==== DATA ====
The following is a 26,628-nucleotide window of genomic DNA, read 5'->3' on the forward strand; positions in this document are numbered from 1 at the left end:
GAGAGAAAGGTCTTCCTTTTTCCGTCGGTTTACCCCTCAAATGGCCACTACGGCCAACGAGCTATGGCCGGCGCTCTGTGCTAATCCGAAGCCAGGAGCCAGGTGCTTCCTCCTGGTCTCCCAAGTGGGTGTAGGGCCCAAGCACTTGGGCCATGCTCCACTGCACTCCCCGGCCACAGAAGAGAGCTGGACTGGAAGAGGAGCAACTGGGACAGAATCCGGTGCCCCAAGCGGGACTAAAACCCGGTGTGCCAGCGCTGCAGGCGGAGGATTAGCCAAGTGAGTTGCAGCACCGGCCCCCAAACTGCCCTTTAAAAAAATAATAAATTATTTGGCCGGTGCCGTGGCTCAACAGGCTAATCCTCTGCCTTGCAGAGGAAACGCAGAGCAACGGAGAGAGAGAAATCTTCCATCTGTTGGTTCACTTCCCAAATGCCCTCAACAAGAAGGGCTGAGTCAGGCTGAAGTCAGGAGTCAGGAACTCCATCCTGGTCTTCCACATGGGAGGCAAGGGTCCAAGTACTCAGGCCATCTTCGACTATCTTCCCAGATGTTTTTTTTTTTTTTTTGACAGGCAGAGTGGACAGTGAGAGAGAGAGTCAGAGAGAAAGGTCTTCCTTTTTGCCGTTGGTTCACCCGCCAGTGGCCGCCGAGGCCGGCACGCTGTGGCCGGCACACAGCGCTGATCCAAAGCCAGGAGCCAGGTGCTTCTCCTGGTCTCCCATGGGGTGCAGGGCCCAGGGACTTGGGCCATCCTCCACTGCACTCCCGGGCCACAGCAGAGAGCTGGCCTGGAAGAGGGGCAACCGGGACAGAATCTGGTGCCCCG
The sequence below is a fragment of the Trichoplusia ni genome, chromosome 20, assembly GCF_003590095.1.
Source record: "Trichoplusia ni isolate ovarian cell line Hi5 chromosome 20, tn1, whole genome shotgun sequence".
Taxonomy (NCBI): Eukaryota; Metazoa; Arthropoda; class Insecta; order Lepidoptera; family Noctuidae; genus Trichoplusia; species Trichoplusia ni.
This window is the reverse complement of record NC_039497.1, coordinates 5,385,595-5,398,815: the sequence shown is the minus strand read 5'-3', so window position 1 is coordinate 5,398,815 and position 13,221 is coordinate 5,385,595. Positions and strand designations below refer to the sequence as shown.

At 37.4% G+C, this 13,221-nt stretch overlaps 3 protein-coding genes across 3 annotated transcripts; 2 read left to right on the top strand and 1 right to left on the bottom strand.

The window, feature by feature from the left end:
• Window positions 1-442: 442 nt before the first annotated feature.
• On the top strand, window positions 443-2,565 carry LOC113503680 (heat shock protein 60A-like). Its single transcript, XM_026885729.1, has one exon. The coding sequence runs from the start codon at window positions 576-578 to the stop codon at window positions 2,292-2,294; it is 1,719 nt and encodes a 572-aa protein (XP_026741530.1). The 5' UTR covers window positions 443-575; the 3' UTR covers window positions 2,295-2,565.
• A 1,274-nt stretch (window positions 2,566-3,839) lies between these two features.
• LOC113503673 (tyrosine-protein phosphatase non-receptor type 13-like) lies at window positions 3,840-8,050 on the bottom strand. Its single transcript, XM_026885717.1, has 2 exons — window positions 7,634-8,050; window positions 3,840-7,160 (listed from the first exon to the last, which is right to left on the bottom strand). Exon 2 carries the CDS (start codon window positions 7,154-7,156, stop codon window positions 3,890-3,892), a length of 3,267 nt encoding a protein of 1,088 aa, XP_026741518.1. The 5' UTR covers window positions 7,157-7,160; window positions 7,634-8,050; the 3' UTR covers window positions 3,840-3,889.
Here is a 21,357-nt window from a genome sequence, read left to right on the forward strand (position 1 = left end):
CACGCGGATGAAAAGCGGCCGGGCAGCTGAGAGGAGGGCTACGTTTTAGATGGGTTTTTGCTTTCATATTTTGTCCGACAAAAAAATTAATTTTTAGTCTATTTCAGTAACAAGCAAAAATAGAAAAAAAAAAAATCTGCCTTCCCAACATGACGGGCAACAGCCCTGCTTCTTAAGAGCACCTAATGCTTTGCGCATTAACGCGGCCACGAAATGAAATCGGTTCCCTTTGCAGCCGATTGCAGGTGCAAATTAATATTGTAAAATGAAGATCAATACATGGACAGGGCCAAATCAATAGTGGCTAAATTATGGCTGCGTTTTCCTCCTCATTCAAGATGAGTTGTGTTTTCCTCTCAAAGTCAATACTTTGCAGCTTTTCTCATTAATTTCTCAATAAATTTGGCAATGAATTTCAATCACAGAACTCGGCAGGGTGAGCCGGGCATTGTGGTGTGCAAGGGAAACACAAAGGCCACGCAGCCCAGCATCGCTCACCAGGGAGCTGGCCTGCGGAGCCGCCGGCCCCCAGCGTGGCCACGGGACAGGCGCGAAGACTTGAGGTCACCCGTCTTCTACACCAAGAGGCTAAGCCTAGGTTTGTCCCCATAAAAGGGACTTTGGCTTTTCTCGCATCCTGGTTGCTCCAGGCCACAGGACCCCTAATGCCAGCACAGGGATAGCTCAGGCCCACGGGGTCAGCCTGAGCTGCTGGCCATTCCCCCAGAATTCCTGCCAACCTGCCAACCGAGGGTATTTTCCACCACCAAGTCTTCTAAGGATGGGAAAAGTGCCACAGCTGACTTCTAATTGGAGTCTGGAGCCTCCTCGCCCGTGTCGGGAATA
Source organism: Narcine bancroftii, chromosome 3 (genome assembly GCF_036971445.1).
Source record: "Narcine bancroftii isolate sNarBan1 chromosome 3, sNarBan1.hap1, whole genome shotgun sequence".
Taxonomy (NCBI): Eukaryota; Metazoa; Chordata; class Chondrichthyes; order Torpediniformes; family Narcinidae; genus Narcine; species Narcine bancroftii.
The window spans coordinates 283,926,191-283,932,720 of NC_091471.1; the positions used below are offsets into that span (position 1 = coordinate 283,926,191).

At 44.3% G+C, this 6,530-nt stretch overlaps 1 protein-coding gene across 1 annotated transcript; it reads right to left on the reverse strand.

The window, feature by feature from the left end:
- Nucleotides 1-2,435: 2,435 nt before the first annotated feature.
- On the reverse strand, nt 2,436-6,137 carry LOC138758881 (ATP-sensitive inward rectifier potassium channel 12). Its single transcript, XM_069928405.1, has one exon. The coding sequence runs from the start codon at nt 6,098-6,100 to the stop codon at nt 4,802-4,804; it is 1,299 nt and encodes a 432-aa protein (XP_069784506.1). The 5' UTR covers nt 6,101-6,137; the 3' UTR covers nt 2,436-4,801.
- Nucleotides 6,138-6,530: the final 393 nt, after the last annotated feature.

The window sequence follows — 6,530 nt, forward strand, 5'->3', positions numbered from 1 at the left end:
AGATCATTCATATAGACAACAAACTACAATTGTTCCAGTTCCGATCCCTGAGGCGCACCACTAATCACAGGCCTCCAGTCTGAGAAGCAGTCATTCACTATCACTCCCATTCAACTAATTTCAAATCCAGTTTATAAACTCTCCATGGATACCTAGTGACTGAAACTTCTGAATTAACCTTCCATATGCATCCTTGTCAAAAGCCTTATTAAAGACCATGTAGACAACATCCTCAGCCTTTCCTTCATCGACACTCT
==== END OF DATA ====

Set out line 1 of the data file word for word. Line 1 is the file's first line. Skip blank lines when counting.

The following is a 26,628-nucleotide window of genomic DNA, read 5'->3' on the forward strand; positions in this document are numbered from 1 at the left end: